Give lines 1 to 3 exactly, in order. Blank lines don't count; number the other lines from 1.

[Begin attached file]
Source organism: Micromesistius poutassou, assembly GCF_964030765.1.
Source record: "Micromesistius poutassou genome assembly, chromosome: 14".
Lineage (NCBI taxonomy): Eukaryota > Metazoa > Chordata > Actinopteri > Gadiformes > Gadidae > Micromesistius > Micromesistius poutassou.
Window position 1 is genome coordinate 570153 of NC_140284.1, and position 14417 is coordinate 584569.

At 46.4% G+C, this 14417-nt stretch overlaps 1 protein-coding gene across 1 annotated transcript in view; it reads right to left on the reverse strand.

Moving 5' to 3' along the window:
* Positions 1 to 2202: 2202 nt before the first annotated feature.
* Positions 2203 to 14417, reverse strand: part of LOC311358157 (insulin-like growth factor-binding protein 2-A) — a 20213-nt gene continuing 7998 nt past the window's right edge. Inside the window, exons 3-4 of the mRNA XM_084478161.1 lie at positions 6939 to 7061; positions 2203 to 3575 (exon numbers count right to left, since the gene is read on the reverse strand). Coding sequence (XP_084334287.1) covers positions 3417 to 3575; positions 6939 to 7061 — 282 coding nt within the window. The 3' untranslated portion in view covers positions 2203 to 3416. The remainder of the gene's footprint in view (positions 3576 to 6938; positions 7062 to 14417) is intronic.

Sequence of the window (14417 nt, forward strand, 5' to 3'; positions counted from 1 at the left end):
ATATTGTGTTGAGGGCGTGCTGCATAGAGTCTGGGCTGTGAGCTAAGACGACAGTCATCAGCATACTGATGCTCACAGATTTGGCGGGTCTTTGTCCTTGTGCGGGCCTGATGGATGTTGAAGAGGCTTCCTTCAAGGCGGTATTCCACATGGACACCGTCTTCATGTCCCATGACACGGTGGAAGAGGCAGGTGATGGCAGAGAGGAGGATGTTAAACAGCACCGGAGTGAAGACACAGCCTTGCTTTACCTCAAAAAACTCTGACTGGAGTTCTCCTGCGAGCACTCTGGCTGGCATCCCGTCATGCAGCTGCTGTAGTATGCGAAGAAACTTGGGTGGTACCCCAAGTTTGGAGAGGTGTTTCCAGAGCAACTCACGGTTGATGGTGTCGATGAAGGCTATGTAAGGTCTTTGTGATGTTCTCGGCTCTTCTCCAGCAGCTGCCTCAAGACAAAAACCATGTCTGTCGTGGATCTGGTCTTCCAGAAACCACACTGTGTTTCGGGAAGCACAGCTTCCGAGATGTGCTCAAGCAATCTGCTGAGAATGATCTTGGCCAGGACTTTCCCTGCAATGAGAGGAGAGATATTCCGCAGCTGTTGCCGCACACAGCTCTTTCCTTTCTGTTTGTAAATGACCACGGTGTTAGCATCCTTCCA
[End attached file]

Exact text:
Source organism: Micromesistius poutassou, assembly GCF_964030765.1.
Source record: "Micromesistius poutassou genome assembly, chromosome: 14".
Lineage (NCBI taxonomy): Eukaryota > Metazoa > Chordata > Actinopteri > Gadiformes > Gadidae > Micromesistius > Micromesistius poutassou.